'Israel should be worried about change in West's attitude.' Anti-Israel protest (archives)
During the Presidential Conference last week, Netanyahu called a meeting with a small group of Jewish millionaires who arrived for the conference. He sought to raise their money and use their connections for the war against the anti-Israel boycott movement.
Founded in the territories in 2005, the movement is known for the initials of its goals – BDS (Boycott, Divestment and Sanctions). It's arousing great interest in Western countries, leaving its mark on the academic system, on economic decisions made by business and political organizations and on the media. Its damage is growing.
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Those who have been following this movement from afar may see in it as a historical closure: The Arab boycott, which made it difficult for Israel to integrate into the global economy, died during the Oslo process. It's only natural that after years of stalemate in the peace process it reappears, with a new name and an updated format.
The annual conference of the Palestinian BDS initiative – which launched the international move – was held in Bethlehem on Saturday. Marwan Barghouti and Ahmed Saadat offered their greetings from prison.
When Jawad Naji, a minister in the PA government, began his address, participants accused him of collaborating with Israel and forced him to leave the auditorium. They spoke against the Peres Center for Peace, against Seeds of Peace, against the new city of Rawabi. The speeches were similar, in style and content, to speeches heard at a conference held several days earlier by the Yesha Council.
The boycott movement has zero influence in the West Bank. It's not the boycott in the West Bank which Israel should be worried about, but rather the changes in the West's attitude towards us.
In Israel's Left there are those who welcome the spreading boycott. They believe in the South African precedent: An academic boycott and economic sanctions lead to a change in policy. Their support of the boycott – sometimes a boycott against the universities providing them with work – grants them a distinguished admission ticket to Europe's radical Left and crowns them as victims of the Israeli establishment. There's nothing they like better than being victims.
In the Right as well there are those who are happy about the boycott. In the eyes of extreme rightists, it serves as unequivocal proof of the rightness of the perception which says: The problem is neither the occupation nor the stalemate in negotiations, but hatred of Israel. No matter what we do, the world will always want to destroy us. The boycott call is anti-Semitism disguised as a struggle for human rights.
'Lethal Weapon' in Israeli consulateThe truth is that the radical Left in the West has a problem: The fall of the apartheid regime in South Africa left no enemy country to hate. They protest against heads of the rich states, they protest against the corporations and against the stock exchange, but that doesn't generate the same burst of pure hatred evoked by the apartheid regime. If Hollywood were not filled with good, guilt-ridden Jews, we would have seen another film in the "Lethal Weapon" series, this time with blonde villains in the Israeli consulate instead of blonde villains in the South African consulate.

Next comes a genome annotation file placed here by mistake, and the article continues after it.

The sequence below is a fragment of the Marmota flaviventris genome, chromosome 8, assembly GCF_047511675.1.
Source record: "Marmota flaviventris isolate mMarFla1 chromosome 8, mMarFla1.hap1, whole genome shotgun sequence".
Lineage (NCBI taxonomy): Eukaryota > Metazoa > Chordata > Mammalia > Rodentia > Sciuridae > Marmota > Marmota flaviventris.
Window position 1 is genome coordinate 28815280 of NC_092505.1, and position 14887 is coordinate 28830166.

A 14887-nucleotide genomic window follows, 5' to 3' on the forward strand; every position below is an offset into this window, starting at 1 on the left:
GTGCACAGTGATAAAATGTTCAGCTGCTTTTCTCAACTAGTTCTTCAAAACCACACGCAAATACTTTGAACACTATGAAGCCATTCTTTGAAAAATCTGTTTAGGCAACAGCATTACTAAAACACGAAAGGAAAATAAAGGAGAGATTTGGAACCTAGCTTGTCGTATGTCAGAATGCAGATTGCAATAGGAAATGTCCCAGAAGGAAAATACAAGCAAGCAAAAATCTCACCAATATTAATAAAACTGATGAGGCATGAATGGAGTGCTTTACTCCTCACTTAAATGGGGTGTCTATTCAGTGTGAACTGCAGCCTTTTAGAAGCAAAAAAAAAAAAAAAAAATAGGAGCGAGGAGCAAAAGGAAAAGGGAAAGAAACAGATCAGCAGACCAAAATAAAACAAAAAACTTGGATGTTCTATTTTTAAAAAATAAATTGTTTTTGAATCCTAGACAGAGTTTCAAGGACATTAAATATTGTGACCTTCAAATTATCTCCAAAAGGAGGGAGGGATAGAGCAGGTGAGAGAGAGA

It’s unfair that the latest international surveys place us at the top of the world's most hated countries, alongside Iran and North Korea. Life isn’t always fair. The question is what does a state do in light of this situation: Does it suppress the problem or deal with it? Does it take a painkiller or get chemotherapy?
The fact is that the anti-Israel boycott calls failed to generate a buzz as long as there were negotiations. The rift on the Jerusalem-Ramallah route fertilizes the boycott – talks neutralize it. Negotiations are indispensable for Israel.
In an interview he gave the Washington Post over the weekend, Netanyahu said he was ready to sit in a tent and negotiate with Abbas day and night. Netanyahu's willingness to leave his air condition in the summer heat is touching, but fails to deal with the problem. Approaching millionaires will not bear fruit either, apart from wasting money on empty propaganda.
Israel must do something dramatic: Either announce that it is freezing construction, or announce a massive release of prisoners, or open Area C for Palestinian construction, or all of the above. If the talks are not resumed, the Palestinians will go to the UN institutions in the fall, and the boycott movement will grow wings.
Last week, Naftali Bennett likened the Palestinians to shrapnel in Israel's backside, making his own contribution to the boycott supporters' anti-Israel campaign. Let's assume for a moment that it was a legitimate expression. Israel is the backside, but what is the identity of the shrapnel which makes it difficult for Israel each time it wishes to sit down? Is it Netanyahu's fear of a governmental crisis? Is it the extremists' control of the Likud faction? Or perhaps the shrapnel in the backside is Bennett's Habayit Hayehudi party? Small, but painful.